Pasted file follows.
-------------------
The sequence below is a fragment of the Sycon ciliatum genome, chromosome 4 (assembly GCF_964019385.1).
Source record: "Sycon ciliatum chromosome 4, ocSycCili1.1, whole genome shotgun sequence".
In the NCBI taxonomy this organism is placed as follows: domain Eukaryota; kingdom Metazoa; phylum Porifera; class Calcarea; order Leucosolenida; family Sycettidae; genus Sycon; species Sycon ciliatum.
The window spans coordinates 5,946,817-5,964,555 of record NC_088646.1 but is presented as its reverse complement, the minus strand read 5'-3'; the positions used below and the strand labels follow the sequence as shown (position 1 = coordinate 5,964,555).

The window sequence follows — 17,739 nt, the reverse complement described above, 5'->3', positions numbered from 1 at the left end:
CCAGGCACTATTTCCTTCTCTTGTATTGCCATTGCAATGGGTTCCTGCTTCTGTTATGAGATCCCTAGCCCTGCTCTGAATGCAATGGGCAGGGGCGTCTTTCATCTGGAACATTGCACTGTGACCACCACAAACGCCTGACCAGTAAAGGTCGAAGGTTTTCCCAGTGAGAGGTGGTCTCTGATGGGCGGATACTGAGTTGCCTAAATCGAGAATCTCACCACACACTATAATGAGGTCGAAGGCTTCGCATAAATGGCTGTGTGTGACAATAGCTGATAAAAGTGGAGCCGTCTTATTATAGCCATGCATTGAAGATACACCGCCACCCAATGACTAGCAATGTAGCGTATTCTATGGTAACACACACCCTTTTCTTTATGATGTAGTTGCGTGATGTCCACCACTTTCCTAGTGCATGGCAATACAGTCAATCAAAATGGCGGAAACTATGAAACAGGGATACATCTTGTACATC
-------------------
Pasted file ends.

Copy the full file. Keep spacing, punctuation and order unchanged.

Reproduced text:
The sequence below is a fragment of the Sycon ciliatum genome, chromosome 4 (assembly GCF_964019385.1).
Source record: "Sycon ciliatum chromosome 4, ocSycCili1.1, whole genome shotgun sequence".
In the NCBI taxonomy this organism is placed as follows: domain Eukaryota; kingdom Metazoa; phylum Porifera; class Calcarea; order Leucosolenida; family Sycettidae; genus Sycon; species Sycon ciliatum.
The window spans coordinates 5,946,817-5,964,555 of record NC_088646.1 but is presented as its reverse complement, the minus strand read 5'-3'; the positions used below and the strand labels follow the sequence as shown (position 1 = coordinate 5,964,555).

The window sequence follows — 17,739 nt, the reverse complement described above, 5'->3', positions numbered from 1 at the left end:
CCAGGCACTATTTCCTTCTCTTGTATTGCCATTGCAATGGGTTCCTGCTTCTGTTATGAGATCCCTAGCCCTGCTCTGAATGCAATGGGCAGGGGCGTCTTTCATCTGGAACATTGCACTGTGACCACCACAAACGCCTGACCAGTAAAGGTCGAAGGTTTTCCCAGTGAGAGGTGGTCTCTGATGGGCGGATACTGAGTTGCCTAAATCGAGAATCTCACCACACACTATAATGAGGTCGAAGGCTTCGCATAAATGGCTGTGTGTGACAATAGCTGATAAAAGTGGAGCCGTCTTATTATAGCCATGCATTGAAGATACACCGCCACCCAATGACTAGCAATGTAGCGTATTCTATGGTAACACACACCCTTTTCTTTATGATGTAGTTGCGTGATGTCCACCACTTTCCTAGTGCATGGCAATACAGTCAATCAAAATGGCGGAAACTATGAAACAGGGATACATCTTGTACATC